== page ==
According to a further aspect of the present invention, the system control could make use of voice-recognition technology. Here the handset could be employed with links to the processing hardware. System generated speech could be employed to allow interaction between operator and system that would make the need for close observation of the display less important. Recognition of key words could allow any function to be activated etc. Text entry could be managed in a similar way.
The advantages of the arrangements according to the present invention, so far described, is that the processing hardware is now free of display and interface devices such as a keyboard, and can be made small enough to be positioned in a convenient place such as underneath the patient's bed.
Overhead monitors in the room can be used as an alternative or additional display.
Alternatively, it can be housed with the X-ray electronics in the X-ray control room, an arrangement of this kind being shown in FIG. 3. The IVUS system can then make use of the standard peripherals such as printers and digital or video recorders already provided in the X-ray room. The processing hardware in the control room can also be provided with a parallel set of operating controls to enable operation from outside the catheter lab, by a suitable operator, and a patient's details can be entered from this control room.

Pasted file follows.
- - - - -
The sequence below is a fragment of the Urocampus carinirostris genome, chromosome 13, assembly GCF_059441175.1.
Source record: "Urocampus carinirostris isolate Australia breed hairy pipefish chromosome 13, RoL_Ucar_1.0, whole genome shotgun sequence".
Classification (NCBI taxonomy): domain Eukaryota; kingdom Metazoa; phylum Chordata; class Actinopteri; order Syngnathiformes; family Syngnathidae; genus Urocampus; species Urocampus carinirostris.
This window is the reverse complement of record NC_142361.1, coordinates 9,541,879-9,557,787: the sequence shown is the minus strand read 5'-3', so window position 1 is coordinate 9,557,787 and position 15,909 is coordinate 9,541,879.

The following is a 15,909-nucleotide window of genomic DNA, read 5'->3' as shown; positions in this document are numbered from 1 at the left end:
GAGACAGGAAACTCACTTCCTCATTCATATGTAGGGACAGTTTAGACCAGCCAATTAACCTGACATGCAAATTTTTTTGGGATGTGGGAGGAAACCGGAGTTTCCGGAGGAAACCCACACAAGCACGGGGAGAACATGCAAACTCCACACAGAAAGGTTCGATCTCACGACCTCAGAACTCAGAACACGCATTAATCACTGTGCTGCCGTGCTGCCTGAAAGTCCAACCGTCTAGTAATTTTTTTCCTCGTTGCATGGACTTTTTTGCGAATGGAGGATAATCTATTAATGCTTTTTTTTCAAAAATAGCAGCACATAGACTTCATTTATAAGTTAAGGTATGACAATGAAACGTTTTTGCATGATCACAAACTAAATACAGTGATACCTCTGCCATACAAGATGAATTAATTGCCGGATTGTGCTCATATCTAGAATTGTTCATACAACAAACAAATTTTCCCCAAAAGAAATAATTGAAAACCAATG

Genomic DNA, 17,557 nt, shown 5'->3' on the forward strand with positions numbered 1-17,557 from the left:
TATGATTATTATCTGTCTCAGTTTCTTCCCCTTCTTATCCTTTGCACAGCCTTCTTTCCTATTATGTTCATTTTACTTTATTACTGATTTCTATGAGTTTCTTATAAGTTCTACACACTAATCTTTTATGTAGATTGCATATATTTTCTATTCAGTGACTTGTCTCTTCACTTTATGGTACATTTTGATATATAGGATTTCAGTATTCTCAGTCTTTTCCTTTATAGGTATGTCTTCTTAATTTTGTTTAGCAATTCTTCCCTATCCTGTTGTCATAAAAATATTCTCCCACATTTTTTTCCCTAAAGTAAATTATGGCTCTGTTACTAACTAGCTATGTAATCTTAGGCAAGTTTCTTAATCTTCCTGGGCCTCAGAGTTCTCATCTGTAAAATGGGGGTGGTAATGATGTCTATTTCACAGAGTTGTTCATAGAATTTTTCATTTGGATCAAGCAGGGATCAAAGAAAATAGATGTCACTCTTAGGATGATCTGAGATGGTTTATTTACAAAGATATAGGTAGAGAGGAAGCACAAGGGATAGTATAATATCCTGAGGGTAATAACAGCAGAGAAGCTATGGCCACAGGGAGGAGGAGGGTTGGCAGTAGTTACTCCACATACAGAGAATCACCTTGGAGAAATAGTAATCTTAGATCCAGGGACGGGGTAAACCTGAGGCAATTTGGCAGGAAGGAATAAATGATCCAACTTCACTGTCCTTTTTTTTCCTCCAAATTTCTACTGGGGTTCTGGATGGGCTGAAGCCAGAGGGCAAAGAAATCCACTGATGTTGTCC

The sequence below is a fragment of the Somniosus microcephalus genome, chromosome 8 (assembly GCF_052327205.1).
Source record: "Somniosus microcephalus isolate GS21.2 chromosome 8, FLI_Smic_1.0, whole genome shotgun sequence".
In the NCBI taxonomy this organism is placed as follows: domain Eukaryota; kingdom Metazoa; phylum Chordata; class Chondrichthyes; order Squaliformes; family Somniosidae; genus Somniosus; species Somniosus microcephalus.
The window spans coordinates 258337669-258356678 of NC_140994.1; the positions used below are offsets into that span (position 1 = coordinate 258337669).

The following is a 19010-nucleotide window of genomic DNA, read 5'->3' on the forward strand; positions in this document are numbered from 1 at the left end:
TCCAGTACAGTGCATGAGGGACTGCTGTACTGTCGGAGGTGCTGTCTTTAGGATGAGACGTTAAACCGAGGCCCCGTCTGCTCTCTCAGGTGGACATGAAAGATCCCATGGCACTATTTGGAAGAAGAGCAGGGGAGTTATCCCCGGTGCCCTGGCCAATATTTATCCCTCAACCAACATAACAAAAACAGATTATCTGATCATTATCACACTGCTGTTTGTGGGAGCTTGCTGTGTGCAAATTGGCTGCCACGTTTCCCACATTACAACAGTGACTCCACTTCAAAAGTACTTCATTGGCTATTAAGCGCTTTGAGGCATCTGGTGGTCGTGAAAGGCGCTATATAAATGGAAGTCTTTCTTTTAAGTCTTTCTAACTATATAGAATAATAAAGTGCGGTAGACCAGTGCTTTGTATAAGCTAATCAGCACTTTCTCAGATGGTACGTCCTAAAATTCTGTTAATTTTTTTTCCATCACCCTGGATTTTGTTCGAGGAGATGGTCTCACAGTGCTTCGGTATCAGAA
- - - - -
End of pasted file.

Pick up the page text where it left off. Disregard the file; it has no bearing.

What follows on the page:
Referring to FIG. 3, a patient's bed is indicated at 14 with the arrangement shown in FIG. 2 adjacent the bed.
The CIM 4 is connected to the IVUS computer 9 through an electrical connection 15 and a remote control joystick-type arrangement 16 is also connected to the computer 9 through an electrical connection 17.
All the other units required to make the IVUS system operative are already incorporated in the known standard X-ray equipment.
The data processing performed in an IVUS system consists of a series of discrete operations arranged in what is known as a pipeline. This means that the output of one process is the input of the next process. These processes can be arranged as separate modules, such as individual circuit cards, that are linked through a standard interface. An example of this is a set of dedicated cards that plug in to a peripheral component interconnect (PCI), computer bus. It then becomes possible to utilise commonly available standard cards or components to perform some of the non-IVUS specific processing such as data storage and archive, display drivers and power supplies. In this example the processing could be performed in a standard personal computer.